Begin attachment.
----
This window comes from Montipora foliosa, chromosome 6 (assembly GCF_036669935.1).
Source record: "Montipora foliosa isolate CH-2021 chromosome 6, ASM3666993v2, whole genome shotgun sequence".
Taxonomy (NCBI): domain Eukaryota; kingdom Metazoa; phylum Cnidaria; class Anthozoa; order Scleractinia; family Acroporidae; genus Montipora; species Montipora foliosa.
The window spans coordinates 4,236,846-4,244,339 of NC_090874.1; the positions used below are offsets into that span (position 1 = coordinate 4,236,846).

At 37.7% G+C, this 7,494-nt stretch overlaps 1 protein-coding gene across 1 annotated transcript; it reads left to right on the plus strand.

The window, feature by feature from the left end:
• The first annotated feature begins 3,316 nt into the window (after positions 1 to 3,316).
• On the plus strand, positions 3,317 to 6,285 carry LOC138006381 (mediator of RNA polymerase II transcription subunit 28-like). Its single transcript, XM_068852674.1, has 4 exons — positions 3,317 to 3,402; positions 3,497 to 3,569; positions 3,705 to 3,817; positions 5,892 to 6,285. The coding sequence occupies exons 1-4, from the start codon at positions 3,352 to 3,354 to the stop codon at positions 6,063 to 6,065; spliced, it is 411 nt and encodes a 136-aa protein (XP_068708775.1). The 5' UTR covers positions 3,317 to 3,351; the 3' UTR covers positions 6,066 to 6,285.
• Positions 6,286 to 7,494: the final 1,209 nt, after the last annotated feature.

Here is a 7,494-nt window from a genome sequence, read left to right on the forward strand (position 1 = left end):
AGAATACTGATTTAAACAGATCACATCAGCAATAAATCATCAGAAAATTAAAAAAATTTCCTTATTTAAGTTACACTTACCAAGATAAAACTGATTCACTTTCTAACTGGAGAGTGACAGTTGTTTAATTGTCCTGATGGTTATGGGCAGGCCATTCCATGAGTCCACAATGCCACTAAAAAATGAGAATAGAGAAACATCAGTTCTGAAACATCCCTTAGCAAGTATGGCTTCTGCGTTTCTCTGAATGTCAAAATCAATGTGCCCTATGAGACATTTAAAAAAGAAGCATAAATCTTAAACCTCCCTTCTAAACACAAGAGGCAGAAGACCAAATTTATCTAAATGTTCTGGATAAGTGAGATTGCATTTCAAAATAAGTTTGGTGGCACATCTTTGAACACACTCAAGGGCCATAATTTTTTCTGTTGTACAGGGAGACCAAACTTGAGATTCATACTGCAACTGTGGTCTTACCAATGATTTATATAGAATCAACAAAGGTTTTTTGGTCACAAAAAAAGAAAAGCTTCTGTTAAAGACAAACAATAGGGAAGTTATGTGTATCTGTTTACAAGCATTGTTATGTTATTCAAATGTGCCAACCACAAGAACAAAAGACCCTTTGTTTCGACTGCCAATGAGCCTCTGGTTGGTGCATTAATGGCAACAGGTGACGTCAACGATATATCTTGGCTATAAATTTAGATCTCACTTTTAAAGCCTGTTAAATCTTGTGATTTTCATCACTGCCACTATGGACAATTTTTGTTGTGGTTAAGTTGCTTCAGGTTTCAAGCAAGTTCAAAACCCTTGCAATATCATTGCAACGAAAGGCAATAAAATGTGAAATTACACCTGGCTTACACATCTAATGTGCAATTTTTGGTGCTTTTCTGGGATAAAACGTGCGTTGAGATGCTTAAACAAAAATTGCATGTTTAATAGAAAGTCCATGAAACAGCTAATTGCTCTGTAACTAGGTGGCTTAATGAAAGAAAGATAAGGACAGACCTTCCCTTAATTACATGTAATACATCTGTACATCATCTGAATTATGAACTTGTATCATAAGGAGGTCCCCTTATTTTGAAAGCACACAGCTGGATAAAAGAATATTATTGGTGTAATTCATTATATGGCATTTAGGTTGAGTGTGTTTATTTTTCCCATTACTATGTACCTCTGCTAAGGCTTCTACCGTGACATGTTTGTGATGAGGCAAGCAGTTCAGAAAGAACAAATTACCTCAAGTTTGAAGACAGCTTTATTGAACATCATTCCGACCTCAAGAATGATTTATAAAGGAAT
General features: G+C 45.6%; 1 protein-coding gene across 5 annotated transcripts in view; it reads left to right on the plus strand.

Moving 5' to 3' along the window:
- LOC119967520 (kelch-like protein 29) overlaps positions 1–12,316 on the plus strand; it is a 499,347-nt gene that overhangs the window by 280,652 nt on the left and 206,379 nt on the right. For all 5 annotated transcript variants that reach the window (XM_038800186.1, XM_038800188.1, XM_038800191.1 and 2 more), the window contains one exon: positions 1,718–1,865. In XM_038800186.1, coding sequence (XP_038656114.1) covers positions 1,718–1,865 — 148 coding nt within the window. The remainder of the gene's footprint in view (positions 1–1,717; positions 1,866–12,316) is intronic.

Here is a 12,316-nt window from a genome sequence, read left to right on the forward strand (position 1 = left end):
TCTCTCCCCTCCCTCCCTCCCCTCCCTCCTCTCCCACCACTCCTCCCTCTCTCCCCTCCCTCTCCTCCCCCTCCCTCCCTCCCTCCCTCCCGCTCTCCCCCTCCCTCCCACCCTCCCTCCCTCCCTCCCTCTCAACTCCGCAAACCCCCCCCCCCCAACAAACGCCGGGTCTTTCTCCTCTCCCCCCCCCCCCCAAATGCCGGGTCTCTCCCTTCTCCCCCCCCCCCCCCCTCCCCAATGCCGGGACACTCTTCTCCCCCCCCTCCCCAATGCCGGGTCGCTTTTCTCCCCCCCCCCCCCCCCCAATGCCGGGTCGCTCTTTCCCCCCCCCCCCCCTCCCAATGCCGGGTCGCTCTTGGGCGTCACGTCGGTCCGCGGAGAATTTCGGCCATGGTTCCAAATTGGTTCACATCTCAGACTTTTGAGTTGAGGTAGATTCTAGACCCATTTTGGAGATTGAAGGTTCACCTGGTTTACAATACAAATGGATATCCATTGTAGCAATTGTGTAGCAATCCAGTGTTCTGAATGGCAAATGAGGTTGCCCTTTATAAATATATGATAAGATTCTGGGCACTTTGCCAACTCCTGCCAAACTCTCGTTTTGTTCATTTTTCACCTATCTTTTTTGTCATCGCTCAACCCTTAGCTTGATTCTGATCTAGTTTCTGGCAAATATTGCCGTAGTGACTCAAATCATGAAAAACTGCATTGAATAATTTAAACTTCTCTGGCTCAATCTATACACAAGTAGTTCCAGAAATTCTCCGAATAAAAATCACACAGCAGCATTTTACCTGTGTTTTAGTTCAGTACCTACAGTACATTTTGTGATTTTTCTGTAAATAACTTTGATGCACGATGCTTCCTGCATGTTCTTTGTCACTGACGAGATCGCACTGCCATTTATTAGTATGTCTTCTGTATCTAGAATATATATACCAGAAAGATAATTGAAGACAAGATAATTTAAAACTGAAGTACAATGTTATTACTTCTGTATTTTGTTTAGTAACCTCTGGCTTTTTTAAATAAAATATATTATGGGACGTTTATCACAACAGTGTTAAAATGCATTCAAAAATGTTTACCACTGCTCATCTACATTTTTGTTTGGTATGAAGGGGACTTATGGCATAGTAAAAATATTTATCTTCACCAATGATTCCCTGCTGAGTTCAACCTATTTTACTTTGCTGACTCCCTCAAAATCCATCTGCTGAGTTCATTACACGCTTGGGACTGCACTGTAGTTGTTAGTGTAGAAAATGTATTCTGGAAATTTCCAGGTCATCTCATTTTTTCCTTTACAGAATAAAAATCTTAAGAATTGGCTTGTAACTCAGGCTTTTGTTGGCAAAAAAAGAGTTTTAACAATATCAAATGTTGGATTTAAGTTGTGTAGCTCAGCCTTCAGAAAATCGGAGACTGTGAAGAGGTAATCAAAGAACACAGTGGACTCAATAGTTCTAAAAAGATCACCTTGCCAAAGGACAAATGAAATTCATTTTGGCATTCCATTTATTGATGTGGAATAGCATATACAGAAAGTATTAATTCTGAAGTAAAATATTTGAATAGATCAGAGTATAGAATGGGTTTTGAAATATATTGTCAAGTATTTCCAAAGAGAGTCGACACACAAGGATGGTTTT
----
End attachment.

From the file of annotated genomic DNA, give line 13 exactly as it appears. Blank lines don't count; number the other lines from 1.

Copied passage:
Moving 5' to 3' along the window: